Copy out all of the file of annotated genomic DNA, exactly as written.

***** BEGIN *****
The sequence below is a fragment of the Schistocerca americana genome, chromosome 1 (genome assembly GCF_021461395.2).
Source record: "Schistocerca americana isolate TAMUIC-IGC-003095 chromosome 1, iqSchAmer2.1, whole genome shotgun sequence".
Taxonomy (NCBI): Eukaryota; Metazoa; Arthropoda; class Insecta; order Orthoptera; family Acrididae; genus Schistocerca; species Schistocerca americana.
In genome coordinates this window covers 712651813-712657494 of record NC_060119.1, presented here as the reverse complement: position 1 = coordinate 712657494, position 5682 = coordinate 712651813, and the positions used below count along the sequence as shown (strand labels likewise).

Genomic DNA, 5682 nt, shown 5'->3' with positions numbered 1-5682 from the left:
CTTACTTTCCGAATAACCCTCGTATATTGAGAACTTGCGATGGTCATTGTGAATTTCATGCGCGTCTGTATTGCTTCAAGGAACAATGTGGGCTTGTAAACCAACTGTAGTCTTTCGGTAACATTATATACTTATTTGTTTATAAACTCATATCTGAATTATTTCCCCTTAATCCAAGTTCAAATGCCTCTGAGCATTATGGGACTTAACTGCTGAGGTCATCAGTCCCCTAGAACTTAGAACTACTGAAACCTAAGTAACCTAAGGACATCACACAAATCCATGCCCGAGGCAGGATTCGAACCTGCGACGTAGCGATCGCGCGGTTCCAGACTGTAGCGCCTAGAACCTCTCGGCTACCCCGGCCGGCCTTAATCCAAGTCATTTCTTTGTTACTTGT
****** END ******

The sequence below is a fragment of the Schistocerca americana genome, chromosome 1 (genome assembly GCF_021461395.2).
Source record: "Schistocerca americana isolate TAMUIC-IGC-003095 chromosome 1, iqSchAmer2.1, whole genome shotgun sequence".
Taxonomy (NCBI): Eukaryota; Metazoa; Arthropoda; class Insecta; order Orthoptera; family Acrididae; genus Schistocerca; species Schistocerca americana.
In genome coordinates this window covers 712651813-712657494 of record NC_060119.1, presented here as the reverse complement: position 1 = coordinate 712657494, position 5682 = coordinate 712651813, and the positions used below count along the sequence as shown (strand labels likewise).

Genomic DNA, 5682 nt, shown 5'->3' with positions numbered 1-5682 from the left:
CTTACTTTCCGAATAACCCTCGTATATTGAGAACTTGCGATGGTCATTGTGAATTTCATGCGCGTCTGTATTGCTTCAAGGAACAATGTGGGCTTGTAAACCAACTGTAGTCTTTCGGTAACATTATATACTTATTTGTTTATAAACTCATATCTGAATTATTTCCCCTTAATCCAAGTTCAAATGCCTCTGAGCATTATGGGACTTAACTGCTGAGGTCATCAGTCCCCTAGAACTTAGAACTACTGAAACCTAAGTAACCTAAGGACATCACACAAATCCATGCCCGAGGCAGGATTCGAACCTGCGACGTAGCGATCGCGCGGTTCCAGACTGTAGCGCCTAGAACCTCTCGGCTACCCCGGCCGGCCTTAATCCAAGTCATTTCTTTGTTACTTGT